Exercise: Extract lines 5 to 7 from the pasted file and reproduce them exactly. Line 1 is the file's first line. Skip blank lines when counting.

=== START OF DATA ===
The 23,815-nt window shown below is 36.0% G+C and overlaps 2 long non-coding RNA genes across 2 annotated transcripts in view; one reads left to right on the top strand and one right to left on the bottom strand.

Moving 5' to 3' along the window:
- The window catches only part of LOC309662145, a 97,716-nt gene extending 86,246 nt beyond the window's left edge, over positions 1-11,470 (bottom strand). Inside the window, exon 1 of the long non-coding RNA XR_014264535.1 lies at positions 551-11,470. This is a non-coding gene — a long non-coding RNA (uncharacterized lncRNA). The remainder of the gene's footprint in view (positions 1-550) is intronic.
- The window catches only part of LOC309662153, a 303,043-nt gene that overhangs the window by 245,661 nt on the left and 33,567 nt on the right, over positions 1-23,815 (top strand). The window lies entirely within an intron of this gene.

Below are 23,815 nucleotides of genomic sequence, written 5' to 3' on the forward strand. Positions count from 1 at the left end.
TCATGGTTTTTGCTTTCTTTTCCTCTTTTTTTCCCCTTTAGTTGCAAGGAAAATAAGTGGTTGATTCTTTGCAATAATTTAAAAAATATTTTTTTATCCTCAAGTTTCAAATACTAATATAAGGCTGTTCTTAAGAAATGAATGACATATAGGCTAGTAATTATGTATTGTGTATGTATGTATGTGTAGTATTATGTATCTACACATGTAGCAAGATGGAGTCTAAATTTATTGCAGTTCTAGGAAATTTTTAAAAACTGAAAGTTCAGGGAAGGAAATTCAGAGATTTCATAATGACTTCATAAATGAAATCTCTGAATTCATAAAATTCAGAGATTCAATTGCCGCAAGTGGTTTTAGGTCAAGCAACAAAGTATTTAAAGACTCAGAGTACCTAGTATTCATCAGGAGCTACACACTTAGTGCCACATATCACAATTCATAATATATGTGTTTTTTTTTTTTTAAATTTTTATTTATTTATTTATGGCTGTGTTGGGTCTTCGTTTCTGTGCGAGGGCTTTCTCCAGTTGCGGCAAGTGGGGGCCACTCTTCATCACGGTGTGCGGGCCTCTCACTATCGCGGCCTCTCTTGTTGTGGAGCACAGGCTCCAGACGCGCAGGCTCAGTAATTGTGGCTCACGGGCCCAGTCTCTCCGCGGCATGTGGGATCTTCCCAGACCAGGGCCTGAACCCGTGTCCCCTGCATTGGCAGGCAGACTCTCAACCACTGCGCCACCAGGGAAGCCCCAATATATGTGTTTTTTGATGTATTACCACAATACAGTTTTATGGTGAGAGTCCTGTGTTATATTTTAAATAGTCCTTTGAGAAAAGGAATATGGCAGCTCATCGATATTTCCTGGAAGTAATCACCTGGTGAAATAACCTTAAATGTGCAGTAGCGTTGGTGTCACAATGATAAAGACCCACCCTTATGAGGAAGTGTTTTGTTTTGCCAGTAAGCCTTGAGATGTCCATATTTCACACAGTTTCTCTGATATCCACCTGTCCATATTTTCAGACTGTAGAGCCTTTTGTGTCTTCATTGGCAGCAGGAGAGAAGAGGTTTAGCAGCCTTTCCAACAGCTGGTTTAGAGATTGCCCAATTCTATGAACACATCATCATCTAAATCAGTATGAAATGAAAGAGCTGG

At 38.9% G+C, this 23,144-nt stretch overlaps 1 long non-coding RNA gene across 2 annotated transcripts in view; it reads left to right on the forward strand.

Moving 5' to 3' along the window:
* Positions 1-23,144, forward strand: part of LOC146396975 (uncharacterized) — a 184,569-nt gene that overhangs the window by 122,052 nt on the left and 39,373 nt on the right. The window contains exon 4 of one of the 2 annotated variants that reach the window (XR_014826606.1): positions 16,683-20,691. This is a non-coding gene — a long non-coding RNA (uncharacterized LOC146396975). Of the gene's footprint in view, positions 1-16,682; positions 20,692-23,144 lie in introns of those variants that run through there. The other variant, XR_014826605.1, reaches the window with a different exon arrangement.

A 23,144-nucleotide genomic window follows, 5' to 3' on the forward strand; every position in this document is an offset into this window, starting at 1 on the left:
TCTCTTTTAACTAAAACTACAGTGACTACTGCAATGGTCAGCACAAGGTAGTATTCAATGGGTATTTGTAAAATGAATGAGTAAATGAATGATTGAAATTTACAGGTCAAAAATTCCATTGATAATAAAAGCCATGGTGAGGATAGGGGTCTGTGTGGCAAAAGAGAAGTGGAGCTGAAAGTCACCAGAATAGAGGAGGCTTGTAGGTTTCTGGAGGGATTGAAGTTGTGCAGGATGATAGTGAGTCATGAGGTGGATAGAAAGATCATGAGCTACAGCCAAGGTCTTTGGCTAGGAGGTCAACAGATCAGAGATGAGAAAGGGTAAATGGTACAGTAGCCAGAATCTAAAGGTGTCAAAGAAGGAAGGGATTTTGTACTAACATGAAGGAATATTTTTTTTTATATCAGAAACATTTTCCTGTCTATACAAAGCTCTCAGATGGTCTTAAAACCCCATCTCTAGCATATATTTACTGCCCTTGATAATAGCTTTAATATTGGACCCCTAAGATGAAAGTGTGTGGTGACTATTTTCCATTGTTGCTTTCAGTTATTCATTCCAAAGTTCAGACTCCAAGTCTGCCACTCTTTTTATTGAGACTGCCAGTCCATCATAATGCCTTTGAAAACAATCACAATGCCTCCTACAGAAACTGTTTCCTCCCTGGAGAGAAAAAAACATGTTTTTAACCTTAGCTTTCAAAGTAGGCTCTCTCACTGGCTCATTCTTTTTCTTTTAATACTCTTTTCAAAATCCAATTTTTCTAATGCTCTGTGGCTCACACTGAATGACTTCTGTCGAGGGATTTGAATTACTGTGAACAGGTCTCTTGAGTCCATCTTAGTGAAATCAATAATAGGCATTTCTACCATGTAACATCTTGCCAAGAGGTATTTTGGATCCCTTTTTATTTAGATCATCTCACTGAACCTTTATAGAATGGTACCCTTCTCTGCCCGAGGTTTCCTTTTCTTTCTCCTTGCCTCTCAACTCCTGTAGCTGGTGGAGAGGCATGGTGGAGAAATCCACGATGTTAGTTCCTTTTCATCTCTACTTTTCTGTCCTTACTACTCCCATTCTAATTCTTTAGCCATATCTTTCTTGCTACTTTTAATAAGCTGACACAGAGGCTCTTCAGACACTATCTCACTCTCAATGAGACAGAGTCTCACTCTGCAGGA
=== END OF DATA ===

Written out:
Below are 23,815 nucleotides of genomic sequence, written 5' to 3' on the forward strand. Positions count from 1 at the left end.
TCATGGTTTTTGCTTTCTTTTCCTCTTTTTTTCCCCTTTAGTTGCAAGGAAAATAAGTGGTTGATTCTTTGCAATAATTTAAAAAATATTTTTTTATCCTCAAGTTTCAAATACTAATATAAGGCTGTTCTTAAGAAATGAATGACATATAGGCTAGTAATTATGTATTGTGTATGTATGTATGTGTAGTATTATGTATCTACACATGTAGCAAGATGGAGTCTAAATTTATTGCAGTTCTAGGAAATTTTTAAAAACTGAAAGTTCAGGGAAGGAAATTCAGAGATTTCATAATGACTTCATAAATGAAATCTCTGAATTCATAAAATTCAGAGATTCAATTGCCGCAAGTGGTTTTAGGTCAAGCAACAAAGTATTTAAAGACTCAGAGTACCTAGTATTCATCAGGAGCTACACACTTAGTGCCACATATCACAATTCATAATATATGTGTTTTTTTTTTTTTAAATTTTTATTTATTTATTTATGGCTGTGTTGGGTCTTCGTTTCTGTGCGAGGGCTTTCTCCAGTTGCGGCAAGTGGGGGCCACTCTTCATCACGGTGTGCGGGCCTCTCACTATCGCGGCCTCTCTTGTTGTGGAGCACAGGCTCCAGACGCGCAGGCTCAGTAATTGTGGCTCACGGGCCCAGTCTCTCCGCGGCATGTGGGATCTTCCCAGACCAGGGCCTGAACCCGTGTCCCCTGCATTGGCAGGCAGACTCTCAACCACTGCGCCACCAGGGAAGCCCCAATATATGTGTTTTTTGATGTATTACCACAATACAGTTTTATGGTGAGAGTCCTGTGTTATATTTTAAATAGTCCTTTGAGAAAAGGAATATGGCAGCTCATCGATATTTCCTGGAAGTAATCACCTGGTGAAATAACCTTAAATGTGCAGTAGCGTTGGTGTCACAATGATAAAGACCCACCCTTATGAGGAAGTGTTTTGTTTTGCCAGTAAGCCTTGAGATGTCCATATTTCACACAGTTTCTCTGATATCCACCTGTCCATATTTTCAGACTGTAGAGCCTTTTGTGTCTTCATTGGCAGCAGGAGAGAAGAGGTTTAGCAGCCTTTCCAACAGCTGGTTTAGAGATTGCCCAATTCTATGAACACATCATCATCTAAATCAGTATGAAATGAAAGAGCTGG

At 38.9% G+C, this 23,144-nt stretch overlaps 1 long non-coding RNA gene across 2 annotated transcripts in view; it reads left to right on the forward strand.